National Police Chief General Tito Karnavian urged the people not to be easily provoked with regard to the Islamic mass organizations planned demonstration. He warned the rally could be exploited by certain elements for political purposes ahead of the Jakarta gubernatorial election next February.
“Do not be easily provoked or involve in violence. Please do not be anarchic,” he said.
Jakarta Police deputy chief Brig. Gen. Suntana said personnel will be deployed to safeguard the Friday rally which was organized by several Muslim groups, including the hard-line group Islamic Defenders Front, or FPI. Security will be increased in several spots that are prone to conflict and clash.” He too called on protesters to act appropriately and peacefully during the rally, particularly as the official campaign period for next year’s gubernatorial election, in which Basuki ‘Ahok’ is seeking a second term, has begun.
Said Aqil Siroj, chairman of the country’s largest Muslim organization Nahdlatul Ulama, suspected the rally would be infiltrated by other interest groups, separate to blasphemy concerns or other city election issues.
“I am afraid the target of the rally is not the election, but something much larger that that. Something like in Syria, Iraq and Afghanistan,” Said said, referencing social unrest in the Middle East.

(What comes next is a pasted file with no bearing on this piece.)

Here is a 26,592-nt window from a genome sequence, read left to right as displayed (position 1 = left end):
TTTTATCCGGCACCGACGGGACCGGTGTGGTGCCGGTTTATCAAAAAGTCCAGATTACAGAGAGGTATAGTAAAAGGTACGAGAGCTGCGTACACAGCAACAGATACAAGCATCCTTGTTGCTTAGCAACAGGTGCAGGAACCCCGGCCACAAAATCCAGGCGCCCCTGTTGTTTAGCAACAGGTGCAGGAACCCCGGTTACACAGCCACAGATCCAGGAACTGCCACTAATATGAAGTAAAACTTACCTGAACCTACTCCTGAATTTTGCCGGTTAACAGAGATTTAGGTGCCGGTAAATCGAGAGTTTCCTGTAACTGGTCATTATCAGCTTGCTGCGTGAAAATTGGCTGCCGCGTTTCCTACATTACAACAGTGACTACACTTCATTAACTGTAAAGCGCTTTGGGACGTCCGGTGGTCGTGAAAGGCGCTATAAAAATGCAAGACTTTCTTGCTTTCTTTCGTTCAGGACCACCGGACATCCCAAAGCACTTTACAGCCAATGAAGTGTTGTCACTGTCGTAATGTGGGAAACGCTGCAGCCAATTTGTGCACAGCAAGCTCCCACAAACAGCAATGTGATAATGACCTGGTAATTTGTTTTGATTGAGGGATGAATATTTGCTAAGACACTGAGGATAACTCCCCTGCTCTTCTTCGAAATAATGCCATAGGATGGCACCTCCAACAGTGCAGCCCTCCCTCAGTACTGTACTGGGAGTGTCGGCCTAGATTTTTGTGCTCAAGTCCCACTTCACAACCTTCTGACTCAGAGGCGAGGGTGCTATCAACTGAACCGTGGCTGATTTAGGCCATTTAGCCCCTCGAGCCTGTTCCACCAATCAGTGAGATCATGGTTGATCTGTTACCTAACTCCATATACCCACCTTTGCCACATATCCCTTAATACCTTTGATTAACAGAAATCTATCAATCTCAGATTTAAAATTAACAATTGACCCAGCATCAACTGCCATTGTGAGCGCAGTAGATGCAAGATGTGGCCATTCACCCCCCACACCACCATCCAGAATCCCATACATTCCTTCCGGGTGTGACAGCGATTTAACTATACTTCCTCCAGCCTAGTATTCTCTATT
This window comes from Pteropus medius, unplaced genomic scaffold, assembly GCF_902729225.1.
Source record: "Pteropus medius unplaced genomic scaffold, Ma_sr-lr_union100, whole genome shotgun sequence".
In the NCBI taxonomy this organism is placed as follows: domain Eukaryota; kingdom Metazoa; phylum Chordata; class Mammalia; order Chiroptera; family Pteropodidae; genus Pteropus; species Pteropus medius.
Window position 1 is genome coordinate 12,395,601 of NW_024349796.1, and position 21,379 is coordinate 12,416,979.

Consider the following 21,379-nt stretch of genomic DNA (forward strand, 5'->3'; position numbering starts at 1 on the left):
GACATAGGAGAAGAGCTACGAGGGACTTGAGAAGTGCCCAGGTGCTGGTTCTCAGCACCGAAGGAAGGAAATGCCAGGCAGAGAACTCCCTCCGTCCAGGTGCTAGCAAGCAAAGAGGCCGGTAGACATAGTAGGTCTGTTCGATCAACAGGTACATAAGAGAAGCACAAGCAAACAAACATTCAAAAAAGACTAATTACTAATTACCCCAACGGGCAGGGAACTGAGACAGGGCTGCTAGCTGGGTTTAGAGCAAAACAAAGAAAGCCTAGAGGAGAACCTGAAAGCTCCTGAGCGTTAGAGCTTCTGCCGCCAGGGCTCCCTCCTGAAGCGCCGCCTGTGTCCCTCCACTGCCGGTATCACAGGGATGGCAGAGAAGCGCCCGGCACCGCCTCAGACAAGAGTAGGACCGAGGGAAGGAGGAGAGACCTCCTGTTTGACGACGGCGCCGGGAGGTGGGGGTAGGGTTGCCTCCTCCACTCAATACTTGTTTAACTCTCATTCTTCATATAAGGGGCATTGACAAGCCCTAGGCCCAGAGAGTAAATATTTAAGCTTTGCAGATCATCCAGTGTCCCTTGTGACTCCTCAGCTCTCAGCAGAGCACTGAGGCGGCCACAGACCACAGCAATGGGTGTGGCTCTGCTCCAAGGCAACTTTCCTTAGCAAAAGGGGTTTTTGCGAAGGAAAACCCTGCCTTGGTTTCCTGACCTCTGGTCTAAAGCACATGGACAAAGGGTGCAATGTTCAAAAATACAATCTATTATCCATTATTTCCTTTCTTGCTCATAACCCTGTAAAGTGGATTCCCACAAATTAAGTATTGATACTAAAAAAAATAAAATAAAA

VOP was also told, “Even liberal Muslims believe ISIS or a terrorist group is behind Friday’s demonstration.”
Terrorism expert, Sidney Jones said terrorists may take advantage of Friday’s protest rally by hardline Muslims to further spread radicalism and launch attacks on security officers, Jakarta Globe reported.
A Telegram chat group managed by groups supporting the Islamic State in Indonesia — which were blamed for several terror attacks earlier this year — was recently revealed to contain messages urging sympathizers to take advantage of Friday’s rally, Jones said.
“There was a call or an order to their followers to create chaos and spread the message of jihad across the country,” Jones told reporters.
“They wanted people to follow the example of the young man who attacked police in Tangerang two weeks ago. They believe a knife attack is an effective way to spread terror,” Jones said.
A man stabbed three officers with a knife during an attack on a police station in Tangerang late last month. The man was reportedly inspired by Islamic State.
The attack left three officers injured, while the attacker died from multiple gunshot wounds.
“Follow the example of the brave young man. Take advantage of the presence of thousands of police officers to do the same on Friday,” the messages said according to Jones. (see full report here)
VOP Founder, Lois Kanalos is encouraging urgent prayer for Friday’s protest to remain peaceful. The ministry is also asking Christians to remember and pray for Indonesian Christians who are facing increased aggression against them.